Appendix 2  

Heritage Assets List and Local Lists

1. Listed Buildings (including structures and street furniture)

Listed buildings have special architectural or historic interest and are of national importance. The Department of Culture Media and Sport (DCMS) compiles the register of listed buildings on the advice of Historic England. The Council does not list buildings.

Listed building grades

Buildings are graded to show their relative importance:

Listed building controls apply to all buildings equally, irrespective of their grade, and apply to the interior and exterior of the building in its entirety, together with any curtilage structures.

Use the summary of listed buildings in Brighton & Hove to check whether a building is listed. Full list descriptions are available by searching the National Heritage List for England, administered by Historic England.


1. The Local List

Many historic buildings, parks and gardens are valued for their contribution to the character and local distinctiveness of the area, or for local historical associations. They may not, however, be of sufficient national importance to warrant inclusion on the Statutory List of Historic Buildings or Register of Historic Parks and Gardens. Their special interest is instead recognised through inclusion on the Local List of Heritage Assets. The local list is designated by the City Council in consultation with the local community.

The local list is useful in considering planning proposals and for helping to conserve the city’s historic environment.

Implications of Local Listing

Locally listed heritage assets are recognised in national and local planning policy.

Local listing is not the same as statutory listing. The differences are set out below:

Statutory listing is a national designation administered by Historic England (formerly English Heritage) on behalf of the Secretary of State. A statutorily listed building requires listed building consent in order for alterations, additions or demolitions to be carried out which affect its historic and architectural significance. This provides specific protection to both the exterior and interior of the building.

In contrast, including an asset on the local list does not provide any additional statutory protection against loss or alteration. It does not result in any additional legal requirements for owners. As such, repairs, some external alterations and internal alterations can be undertaken without planning permission. In some cases demolition may also be undertaken without permission. The same rules apply as to when planning permission is required, whether the asset is locally listed or not.

Where proposed works require planning permission, the significance of the locally listed asset will be a ‘material consideration’ in determining the application. This means that greater emphasis will be placed on ensuring the proposed development conserves and/or enhances the special interest of that asset, including its setting.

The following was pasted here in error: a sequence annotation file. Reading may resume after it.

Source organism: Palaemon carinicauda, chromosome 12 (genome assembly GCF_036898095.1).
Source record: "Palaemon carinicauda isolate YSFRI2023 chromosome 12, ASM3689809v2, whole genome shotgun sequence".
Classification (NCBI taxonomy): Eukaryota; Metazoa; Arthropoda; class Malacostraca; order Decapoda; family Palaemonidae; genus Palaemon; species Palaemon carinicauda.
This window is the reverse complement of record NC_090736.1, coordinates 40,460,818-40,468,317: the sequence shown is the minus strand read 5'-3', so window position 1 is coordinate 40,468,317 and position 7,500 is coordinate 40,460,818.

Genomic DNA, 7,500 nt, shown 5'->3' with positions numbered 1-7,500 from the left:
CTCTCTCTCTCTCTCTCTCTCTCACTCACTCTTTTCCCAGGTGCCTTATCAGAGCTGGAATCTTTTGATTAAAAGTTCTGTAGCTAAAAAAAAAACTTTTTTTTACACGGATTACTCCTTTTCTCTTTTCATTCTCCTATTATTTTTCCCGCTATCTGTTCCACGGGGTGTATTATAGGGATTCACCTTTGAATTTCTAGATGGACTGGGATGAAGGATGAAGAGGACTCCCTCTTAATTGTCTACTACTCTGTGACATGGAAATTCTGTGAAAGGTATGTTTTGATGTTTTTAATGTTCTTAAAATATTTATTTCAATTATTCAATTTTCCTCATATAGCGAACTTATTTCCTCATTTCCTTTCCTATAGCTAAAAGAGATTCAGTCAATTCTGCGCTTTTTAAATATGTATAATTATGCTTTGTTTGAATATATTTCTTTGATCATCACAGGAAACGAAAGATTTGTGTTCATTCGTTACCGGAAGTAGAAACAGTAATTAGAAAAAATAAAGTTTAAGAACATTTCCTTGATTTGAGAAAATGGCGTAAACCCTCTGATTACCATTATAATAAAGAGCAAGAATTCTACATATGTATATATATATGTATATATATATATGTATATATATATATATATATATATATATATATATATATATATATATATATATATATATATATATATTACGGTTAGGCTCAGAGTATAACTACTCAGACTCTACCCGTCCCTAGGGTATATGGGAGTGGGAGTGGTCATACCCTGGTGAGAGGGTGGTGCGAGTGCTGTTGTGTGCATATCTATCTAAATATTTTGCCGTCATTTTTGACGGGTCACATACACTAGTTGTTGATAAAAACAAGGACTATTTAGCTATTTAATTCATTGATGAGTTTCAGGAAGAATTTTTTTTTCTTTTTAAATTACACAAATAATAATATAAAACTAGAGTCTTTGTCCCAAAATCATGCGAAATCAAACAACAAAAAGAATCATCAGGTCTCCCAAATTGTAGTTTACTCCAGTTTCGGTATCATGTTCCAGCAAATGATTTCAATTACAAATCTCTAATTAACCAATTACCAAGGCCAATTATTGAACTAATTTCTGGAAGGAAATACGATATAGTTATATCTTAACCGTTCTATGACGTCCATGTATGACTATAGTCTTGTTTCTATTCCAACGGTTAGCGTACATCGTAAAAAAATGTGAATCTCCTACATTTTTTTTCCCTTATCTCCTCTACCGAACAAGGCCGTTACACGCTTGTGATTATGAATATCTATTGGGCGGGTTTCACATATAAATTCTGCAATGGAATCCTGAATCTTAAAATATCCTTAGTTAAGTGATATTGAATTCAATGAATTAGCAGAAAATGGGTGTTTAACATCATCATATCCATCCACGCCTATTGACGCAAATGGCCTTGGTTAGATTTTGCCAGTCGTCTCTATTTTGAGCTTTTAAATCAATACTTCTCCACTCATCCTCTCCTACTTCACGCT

The planning authority will seek to ensure the retention, good maintenance and continued use of locally listed heritage assets wherever possible.

Eligibility for inclusion on the Local List

 The Local List for Brighton & Hove includes historic buildings and historic parks and gardens. These are the predominant types of heritage asset in the city that are administered by the City Council.

Like listed buildings, the types of ‘historic building’ that can be included on the list also includes other types of structure such as street furniture, boundary walls and railings. Similarly, the type of park and garden which can be included on the list is based upon those that are eligible for inclusion on the Register of Parks and Gardens. These are ‘designed’ landscapes, rather than those of planting, botanical, ‘natural’ or recreational importance.

Archaeological assets in the city are administered by East Sussex County Council through separate schemes, and locally designated sites are therefore not included on the Brighton & Hove Local List. All assets within the National Park are similarly not included, as these are administered by the South Downs National Park Authority.

Heritage assets that are already designated nationally as listed buildings or registered parks and gardens already enjoy a higher level of protection than local listing, and are therefore also not included on the local list.

An asset is included in its entirety on the local list, unless areas are specifically identified within the assessment as not being of interest. As such, all addresses which form part of the building, or all areas which form part of a park or garden are considered part of the locally listed asset, even if they are under different ownership/use.

Robust and objective selection criteria ensure that the list provides a good basis for planning decisions and is defensible at planning appeal where necessary. These are set out in Appendix 2 of Planning Advice Note 07 Local List of Heritage Assets.